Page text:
The material is expected to reconstruct future military platforms and bring new possibilities for transforming unmanned aerial vehicles and robotics. Dr. Gardea pointed out that Army researchers envisioned a future platform that would be suitable for both air and ground missions. Dr. Gardea said: "We want to create a material system that can provide structure, sensing and response functions at the same time."
Currently, the stimulus that makes this material respond is a temperature factor. The temperature was chosen as the condition because it is relatively easy to use in laboratory tests. In the real world, implementing temperature stimulation is not easy and impractical. Therefore, they have introduced light stimulation that is easier to control and remotely apply.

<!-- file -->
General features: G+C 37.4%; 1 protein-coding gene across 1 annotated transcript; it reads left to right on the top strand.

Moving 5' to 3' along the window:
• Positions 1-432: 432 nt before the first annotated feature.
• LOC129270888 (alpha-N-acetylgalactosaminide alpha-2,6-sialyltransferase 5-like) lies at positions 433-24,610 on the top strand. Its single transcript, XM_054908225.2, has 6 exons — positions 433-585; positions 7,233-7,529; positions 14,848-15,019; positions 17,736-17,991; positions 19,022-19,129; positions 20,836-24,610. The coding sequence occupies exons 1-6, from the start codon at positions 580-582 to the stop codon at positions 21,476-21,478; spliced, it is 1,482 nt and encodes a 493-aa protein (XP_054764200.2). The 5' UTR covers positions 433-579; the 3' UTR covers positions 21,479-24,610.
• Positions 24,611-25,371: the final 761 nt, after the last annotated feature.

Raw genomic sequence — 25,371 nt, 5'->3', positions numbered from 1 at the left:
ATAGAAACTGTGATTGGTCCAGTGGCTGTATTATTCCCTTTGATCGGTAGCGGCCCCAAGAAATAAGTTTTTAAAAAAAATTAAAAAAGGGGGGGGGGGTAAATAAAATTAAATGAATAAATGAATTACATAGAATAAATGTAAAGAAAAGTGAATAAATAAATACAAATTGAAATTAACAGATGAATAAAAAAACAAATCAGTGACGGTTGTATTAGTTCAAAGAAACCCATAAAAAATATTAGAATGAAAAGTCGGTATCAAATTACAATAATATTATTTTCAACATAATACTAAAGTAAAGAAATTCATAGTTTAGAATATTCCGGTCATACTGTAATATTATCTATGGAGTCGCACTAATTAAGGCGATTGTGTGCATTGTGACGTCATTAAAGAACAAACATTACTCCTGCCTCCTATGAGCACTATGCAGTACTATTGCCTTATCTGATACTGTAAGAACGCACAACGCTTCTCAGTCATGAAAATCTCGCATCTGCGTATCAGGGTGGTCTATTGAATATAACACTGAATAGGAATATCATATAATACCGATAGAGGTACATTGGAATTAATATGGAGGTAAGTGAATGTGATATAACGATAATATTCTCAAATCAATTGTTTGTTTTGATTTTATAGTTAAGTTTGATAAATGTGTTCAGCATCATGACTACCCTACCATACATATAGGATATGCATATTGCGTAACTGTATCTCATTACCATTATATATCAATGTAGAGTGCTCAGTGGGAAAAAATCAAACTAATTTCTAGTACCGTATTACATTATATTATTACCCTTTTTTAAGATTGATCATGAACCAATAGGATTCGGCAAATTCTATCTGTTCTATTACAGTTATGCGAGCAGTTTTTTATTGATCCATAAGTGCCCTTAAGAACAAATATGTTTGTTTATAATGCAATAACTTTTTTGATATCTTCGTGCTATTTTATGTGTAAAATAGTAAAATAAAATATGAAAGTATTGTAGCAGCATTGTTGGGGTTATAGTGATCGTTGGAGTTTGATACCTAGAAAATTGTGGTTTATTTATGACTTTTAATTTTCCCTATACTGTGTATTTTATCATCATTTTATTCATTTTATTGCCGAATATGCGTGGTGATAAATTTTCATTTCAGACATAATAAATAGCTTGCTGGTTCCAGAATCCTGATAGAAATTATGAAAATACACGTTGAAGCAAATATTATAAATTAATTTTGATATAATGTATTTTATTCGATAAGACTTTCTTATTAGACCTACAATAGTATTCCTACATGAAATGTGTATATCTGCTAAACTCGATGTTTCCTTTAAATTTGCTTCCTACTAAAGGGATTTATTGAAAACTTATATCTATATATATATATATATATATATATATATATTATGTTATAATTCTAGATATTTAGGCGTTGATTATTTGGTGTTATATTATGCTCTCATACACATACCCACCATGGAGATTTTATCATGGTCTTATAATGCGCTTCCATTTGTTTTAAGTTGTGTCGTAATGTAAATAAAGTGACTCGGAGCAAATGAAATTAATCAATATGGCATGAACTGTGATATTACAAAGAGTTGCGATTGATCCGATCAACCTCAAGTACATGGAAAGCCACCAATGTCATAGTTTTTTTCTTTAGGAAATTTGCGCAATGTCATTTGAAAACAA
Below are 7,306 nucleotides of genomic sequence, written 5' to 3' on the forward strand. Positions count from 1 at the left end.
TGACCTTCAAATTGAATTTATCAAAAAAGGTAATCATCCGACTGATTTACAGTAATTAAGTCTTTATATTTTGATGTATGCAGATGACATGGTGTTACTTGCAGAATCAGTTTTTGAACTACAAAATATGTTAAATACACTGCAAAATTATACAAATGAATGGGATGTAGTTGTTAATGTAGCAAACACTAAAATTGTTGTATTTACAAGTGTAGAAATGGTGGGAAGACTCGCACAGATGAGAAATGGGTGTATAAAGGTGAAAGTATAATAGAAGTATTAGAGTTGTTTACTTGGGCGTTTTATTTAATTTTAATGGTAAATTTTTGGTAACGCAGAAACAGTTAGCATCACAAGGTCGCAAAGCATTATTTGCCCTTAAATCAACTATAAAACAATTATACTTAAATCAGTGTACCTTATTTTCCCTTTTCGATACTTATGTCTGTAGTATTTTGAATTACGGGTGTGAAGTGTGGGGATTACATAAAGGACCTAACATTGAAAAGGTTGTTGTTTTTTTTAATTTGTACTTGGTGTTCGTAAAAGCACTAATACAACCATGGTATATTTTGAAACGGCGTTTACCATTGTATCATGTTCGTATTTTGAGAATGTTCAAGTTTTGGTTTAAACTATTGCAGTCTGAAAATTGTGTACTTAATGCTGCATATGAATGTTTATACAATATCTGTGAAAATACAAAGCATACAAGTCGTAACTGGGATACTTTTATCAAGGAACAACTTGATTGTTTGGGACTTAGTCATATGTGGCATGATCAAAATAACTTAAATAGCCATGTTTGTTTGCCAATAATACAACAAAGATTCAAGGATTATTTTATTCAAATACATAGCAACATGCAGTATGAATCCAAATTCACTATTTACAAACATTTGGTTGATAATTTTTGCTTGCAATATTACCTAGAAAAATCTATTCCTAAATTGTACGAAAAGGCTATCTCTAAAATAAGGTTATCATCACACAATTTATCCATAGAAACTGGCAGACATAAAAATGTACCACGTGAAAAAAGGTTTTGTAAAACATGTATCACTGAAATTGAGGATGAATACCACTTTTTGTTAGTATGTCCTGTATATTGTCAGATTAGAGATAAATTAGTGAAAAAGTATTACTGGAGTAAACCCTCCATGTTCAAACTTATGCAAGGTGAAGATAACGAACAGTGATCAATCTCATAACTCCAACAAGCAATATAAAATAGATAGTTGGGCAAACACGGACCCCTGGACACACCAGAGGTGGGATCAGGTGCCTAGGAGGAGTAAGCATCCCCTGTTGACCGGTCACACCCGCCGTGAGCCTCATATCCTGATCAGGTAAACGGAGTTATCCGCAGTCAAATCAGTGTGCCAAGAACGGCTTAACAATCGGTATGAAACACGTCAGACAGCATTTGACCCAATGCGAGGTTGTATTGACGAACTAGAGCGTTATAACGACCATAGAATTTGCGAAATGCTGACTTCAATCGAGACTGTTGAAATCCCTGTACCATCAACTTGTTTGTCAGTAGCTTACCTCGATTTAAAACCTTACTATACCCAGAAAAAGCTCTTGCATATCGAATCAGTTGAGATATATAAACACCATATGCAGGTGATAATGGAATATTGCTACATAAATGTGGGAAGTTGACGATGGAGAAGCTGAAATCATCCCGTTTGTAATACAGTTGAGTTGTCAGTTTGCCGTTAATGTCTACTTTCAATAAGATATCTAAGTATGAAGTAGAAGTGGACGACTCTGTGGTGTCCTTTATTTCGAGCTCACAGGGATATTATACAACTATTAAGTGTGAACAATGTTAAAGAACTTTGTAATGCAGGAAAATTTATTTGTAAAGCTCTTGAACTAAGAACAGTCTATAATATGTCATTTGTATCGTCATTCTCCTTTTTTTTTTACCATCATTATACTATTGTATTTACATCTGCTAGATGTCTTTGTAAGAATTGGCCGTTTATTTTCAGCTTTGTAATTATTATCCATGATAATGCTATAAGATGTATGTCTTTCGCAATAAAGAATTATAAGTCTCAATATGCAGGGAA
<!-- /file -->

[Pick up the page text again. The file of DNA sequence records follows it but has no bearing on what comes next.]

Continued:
Dr. Bryan Glaz, deputy chief scientist of the Laboratory Vehicle Technology Council, said that most of the previous research on adaptive materials was developed for material systems. For structural applications, they are either too soft or not suitable for platform development. Therefore, turning the research object to epoxy resin is groundbreaking in some respects.
Dr. Glaz emphasized that the scientific results of the research team marked "the first step on the long road to realize the scientific prospects of the Deep Future Platform". Next, the researchers also hope to introduce multi-reactivity and make the material respond to stimuli other than temperature and light.